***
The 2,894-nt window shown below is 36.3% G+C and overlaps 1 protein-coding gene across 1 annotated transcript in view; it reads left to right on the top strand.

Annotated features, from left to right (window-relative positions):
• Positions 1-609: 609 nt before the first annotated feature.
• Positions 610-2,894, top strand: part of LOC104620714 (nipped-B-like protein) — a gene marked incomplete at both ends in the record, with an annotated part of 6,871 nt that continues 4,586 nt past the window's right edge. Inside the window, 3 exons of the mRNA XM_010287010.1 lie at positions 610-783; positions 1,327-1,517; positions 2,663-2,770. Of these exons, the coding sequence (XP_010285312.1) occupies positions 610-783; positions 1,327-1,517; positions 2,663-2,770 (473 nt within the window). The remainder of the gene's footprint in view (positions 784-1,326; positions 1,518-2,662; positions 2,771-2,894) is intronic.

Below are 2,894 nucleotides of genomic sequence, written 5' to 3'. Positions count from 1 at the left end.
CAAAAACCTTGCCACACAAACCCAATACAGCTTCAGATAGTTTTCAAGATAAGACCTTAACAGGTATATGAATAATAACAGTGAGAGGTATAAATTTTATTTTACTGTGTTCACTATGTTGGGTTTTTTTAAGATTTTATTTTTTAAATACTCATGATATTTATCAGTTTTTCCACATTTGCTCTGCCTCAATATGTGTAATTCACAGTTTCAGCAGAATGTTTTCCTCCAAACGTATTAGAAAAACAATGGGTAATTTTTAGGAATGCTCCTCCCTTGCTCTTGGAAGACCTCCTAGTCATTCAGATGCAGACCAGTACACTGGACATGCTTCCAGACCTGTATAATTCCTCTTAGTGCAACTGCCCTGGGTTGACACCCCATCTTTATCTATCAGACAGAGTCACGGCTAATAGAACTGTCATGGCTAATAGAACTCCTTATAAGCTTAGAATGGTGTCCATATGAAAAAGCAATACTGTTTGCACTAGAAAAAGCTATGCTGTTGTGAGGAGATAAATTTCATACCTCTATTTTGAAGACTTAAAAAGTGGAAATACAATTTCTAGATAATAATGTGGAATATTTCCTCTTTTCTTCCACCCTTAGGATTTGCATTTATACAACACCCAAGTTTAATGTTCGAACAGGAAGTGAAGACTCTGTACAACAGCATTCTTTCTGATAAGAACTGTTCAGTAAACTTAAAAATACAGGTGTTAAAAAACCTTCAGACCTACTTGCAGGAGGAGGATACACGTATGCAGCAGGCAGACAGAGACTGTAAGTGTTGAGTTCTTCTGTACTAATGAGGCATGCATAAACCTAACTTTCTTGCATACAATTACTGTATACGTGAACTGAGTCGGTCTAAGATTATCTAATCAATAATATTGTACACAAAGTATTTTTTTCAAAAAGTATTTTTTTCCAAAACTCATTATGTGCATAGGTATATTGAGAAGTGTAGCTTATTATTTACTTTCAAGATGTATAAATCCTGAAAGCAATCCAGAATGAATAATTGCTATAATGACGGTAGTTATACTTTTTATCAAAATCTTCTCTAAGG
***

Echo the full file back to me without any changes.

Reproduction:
The 2,894-nt window shown below is 36.3% G+C and overlaps 1 protein-coding gene across 1 annotated transcript in view; it reads left to right on the top strand.

Annotated features, from left to right (window-relative positions):
• Positions 1-609: 609 nt before the first annotated feature.
• Positions 610-2,894, top strand: part of LOC104620714 (nipped-B-like protein) — a gene marked incomplete at both ends in the record, with an annotated part of 6,871 nt that continues 4,586 nt past the window's right edge. Inside the window, 3 exons of the mRNA XM_010287010.1 lie at positions 610-783; positions 1,327-1,517; positions 2,663-2,770. Of these exons, the coding sequence (XP_010285312.1) occupies positions 610-783; positions 1,327-1,517; positions 2,663-2,770 (473 nt within the window). The remainder of the gene's footprint in view (positions 784-1,326; positions 1,518-2,662; positions 2,771-2,894) is intronic.

Below are 2,894 nucleotides of genomic sequence, written 5' to 3'. Positions count from 1 at the left end.
CAAAAACCTTGCCACACAAACCCAATACAGCTTCAGATAGTTTTCAAGATAAGACCTTAACAGGTATATGAATAATAACAGTGAGAGGTATAAATTTTATTTTACTGTGTTCACTATGTTGGGTTTTTTTAAGATTTTATTTTTTAAATACTCATGATATTTATCAGTTTTTCCACATTTGCTCTGCCTCAATATGTGTAATTCACAGTTTCAGCAGAATGTTTTCCTCCAAACGTATTAGAAAAACAATGGGTAATTTTTAGGAATGCTCCTCCCTTGCTCTTGGAAGACCTCCTAGTCATTCAGATGCAGACCAGTACACTGGACATGCTTCCAGACCTGTATAATTCCTCTTAGTGCAACTGCCCTGGGTTGACACCCCATCTTTATCTATCAGACAGAGTCACGGCTAATAGAACTGTCATGGCTAATAGAACTCCTTATAAGCTTAGAATGGTGTCCATATGAAAAAGCAATACTGTTTGCACTAGAAAAAGCTATGCTGTTGTGAGGAGATAAATTTCATACCTCTATTTTGAAGACTTAAAAAGTGGAAATACAATTTCTAGATAATAATGTGGAATATTTCCTCTTTTCTTCCACCCTTAGGATTTGCATTTATACAACACCCAAGTTTAATGTTCGAACAGGAAGTGAAGACTCTGTACAACAGCATTCTTTCTGATAAGAACTGTTCAGTAAACTTAAAAATACAGGTGTTAAAAAACCTTCAGACCTACTTGCAGGAGGAGGATACACGTATGCAGCAGGCAGACAGAGACTGTAAGTGTTGAGTTCTTCTGTACTAATGAGGCATGCATAAACCTAACTTTCTTGCATACAATTACTGTATACGTGAACTGAGTCGGTCTAAGATTATCTAATCAATAATATTGTACACAAAGTATTTTTTTCAAAAAGTATTTTTTTCCAAAACTCATTATGTGCATAGGTATATTGAGAAGTGTAGCTTATTATTTACTTTCAAGATGTATAAATCCTGAAAGCAATCCAGAATGAATAATTGCTATAATGACGGTAGTTATACTTTTTATCAAAATCTTCTCTAAGG